The electric and autonomous vehicle ecosystem is booming. Around the world, resources are being poured into research and development of technologies that will eventually enable vehicles to run on renewable energy sources and pilot themselves. As large automakers like Tesla, GM, and Ford ponder how to actually assemble and market electric vehicles to the public, there are thousands of small (and not so small) companies that are focused on developing the technologies that actually underlie the futuristic vision of self-driving cars.
One of the not so small players is Luminar Technologies Inc (See Ticker: "LAZR"). Luminar was founded back in 2012 by Stanford dropout Austin Russell who stepped out of the classroom in Palo Alto to step under the wing of famed venture capitalist Peter Thiel. Since, Luminar has built a business focused on producing the high-tech sensors used in self-driving vehicles. The company's lidar scanners use strobing lasers to map the physical environment a self-driving car operates in, helping it to identify its surroundings, potential hazards, and features of the road. Famously, Elon Musk doesn't see long-term value in lidar technology applied in the autonomous vehicle context, but that hasn't stopped Luminar.
Earlier this month Luminar doubled down on recent market trends and went public via a special purpose acquisition company ("SPAC"), and the response from the market has been broadly positive:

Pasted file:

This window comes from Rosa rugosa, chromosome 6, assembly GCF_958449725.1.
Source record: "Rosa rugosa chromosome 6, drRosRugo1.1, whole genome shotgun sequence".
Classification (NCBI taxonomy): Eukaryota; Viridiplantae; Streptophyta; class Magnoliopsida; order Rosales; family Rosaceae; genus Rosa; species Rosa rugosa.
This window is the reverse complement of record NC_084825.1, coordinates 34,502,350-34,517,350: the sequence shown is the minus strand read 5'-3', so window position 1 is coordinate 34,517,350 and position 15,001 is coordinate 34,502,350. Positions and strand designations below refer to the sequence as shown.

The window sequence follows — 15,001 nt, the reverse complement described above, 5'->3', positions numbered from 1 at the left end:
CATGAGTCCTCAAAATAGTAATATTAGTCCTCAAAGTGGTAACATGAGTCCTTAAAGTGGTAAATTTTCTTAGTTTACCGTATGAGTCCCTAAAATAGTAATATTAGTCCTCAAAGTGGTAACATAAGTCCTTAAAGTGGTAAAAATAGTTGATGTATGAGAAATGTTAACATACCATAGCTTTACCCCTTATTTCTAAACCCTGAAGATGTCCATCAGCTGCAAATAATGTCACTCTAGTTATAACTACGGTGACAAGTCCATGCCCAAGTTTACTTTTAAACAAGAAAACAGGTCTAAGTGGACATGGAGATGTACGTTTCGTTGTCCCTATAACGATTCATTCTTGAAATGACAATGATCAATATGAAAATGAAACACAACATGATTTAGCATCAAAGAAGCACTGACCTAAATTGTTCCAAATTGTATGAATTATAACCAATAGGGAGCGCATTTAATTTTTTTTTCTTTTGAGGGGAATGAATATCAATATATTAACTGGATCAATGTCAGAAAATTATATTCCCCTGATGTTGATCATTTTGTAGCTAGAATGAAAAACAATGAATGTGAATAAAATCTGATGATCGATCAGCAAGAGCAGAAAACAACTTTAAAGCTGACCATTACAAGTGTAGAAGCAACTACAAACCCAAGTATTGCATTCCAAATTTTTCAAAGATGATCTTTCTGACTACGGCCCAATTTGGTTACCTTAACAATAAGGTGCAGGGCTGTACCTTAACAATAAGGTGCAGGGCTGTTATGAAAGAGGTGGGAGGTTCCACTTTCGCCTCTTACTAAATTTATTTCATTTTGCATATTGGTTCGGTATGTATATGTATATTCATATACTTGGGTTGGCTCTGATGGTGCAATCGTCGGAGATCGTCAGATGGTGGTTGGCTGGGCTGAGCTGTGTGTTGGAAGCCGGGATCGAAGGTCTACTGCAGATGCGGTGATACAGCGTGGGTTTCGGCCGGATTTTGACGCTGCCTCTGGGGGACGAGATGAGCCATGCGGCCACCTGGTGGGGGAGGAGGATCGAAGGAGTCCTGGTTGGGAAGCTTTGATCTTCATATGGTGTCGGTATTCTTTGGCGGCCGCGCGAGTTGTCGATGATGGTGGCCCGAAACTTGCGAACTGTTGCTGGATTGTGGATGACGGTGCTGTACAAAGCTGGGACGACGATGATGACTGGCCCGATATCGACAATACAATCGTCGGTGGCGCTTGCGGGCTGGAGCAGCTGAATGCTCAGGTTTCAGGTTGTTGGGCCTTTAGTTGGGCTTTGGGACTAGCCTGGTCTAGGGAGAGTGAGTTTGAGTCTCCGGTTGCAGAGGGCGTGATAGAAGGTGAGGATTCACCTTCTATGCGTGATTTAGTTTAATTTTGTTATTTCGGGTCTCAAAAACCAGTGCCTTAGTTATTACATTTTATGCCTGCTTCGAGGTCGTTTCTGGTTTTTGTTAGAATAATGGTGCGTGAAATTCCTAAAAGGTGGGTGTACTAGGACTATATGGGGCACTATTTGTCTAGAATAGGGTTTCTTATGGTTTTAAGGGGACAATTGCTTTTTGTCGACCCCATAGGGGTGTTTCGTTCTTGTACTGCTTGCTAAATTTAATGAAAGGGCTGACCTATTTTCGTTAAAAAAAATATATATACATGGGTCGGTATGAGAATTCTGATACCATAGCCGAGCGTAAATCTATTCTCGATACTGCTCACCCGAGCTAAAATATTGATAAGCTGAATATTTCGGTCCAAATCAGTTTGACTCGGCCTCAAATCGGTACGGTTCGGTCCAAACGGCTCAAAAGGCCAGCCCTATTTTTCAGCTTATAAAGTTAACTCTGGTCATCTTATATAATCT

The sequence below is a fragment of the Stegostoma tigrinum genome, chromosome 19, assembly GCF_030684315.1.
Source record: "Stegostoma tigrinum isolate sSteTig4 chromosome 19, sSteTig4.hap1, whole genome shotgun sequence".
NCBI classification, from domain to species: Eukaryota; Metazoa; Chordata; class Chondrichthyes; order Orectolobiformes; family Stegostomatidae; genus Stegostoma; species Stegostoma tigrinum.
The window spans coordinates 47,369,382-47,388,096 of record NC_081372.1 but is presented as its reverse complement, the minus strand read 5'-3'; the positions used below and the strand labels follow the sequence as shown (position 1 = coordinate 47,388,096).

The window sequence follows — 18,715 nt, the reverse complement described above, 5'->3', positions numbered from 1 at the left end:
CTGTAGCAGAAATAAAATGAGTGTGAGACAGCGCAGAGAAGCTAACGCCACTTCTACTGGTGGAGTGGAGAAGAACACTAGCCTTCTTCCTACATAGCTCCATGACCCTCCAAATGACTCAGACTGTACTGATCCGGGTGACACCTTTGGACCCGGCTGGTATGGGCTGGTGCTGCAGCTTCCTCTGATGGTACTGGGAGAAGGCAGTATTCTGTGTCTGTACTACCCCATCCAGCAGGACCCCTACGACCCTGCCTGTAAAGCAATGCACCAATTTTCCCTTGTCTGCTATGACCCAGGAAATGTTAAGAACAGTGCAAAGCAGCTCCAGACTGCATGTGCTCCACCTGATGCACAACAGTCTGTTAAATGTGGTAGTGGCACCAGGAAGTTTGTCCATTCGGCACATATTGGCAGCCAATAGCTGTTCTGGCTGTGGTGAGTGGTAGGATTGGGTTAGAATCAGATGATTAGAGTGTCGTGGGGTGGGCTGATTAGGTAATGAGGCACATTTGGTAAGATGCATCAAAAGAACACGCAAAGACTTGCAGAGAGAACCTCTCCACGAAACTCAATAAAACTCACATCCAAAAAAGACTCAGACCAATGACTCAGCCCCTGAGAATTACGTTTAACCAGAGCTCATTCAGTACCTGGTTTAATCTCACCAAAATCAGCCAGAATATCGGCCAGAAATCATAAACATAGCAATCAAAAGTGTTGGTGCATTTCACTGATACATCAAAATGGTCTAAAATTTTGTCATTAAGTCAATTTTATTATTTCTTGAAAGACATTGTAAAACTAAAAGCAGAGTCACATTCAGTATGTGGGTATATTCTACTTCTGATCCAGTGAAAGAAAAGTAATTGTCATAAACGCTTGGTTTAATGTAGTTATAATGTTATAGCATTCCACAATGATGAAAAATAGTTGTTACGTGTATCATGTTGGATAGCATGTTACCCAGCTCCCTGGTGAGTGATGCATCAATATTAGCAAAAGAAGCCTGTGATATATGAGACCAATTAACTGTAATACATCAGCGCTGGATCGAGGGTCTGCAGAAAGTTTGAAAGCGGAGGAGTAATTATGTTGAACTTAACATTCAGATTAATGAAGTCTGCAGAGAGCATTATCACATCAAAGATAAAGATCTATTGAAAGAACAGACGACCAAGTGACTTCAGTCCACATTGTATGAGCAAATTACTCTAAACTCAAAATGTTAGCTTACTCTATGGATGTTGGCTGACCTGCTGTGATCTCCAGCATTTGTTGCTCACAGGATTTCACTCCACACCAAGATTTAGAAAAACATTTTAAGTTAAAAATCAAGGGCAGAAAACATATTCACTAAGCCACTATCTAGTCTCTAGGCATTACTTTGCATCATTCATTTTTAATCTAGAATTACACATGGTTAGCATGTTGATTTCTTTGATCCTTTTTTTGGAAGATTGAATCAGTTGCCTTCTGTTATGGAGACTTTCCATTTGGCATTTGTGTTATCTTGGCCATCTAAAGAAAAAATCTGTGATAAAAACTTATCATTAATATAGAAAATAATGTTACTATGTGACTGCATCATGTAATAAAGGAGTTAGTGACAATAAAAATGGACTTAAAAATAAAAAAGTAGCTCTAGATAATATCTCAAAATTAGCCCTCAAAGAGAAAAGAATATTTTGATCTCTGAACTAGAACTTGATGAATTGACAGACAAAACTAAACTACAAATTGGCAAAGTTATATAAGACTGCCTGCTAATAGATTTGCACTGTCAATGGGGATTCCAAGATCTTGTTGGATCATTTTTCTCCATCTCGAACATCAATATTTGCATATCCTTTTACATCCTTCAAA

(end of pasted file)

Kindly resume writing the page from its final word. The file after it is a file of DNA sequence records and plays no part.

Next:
The large spike in the share value we see in December represents the point in time when the SPAC that acquired Luminar (Gores Metropoulos) effectively disappeared and converted to become Luminar - taking the company public without the legwork required by a traditional IPO. Prior to this point, shares traded horizontally while the Gores Metropoulos SPAC was operating as a shell company seeking a suitable acquisition target.
Luminar's debut on public markets gives investors the opportunity to get in on a producer of high-tech components for self driving vehicles while the wider self-driving industry is still in its reticence. At current prices, Luminar's market value is upwards of $7.8B, and given Austin Russell's ~33% stake, the 25 year old founder is officially in the billionaires club.
Looking forward at the company's potential to generate returns for shareholders, there are two key risks. First, like many other technology start ups, Luminar is not profitable at this time - opting for heavy investment in R&D and technology over profits. However, Luminar's unprofitability should be interpreted differently than the unprofitability of digital platforms like Uber. While loss-making digital platforms are burning cash by using subsidies to grow scale and develop market power, Luminar is burning cash to invest in developing a marketable technology.
The second risk is that the lidar technology Luminar develops ends up being less compelling than other environment mapping technologies being considered by self-driving vehicle producers. Going back to Mr. Musk, the Tesla team believes that cameras will ultimately be a more effective tool for environmental visualization than lidar. If the gold-standard technology develops outside of Luminar's core competency, the company's addressable market will shrink dramatically and its share price along with it. On the upside, if these risks fail to materialize, Luminar may find itself as a key supplier of high-tech solutions to a problem all self-driving vehicle producers must solve, and it pays to be in-demand.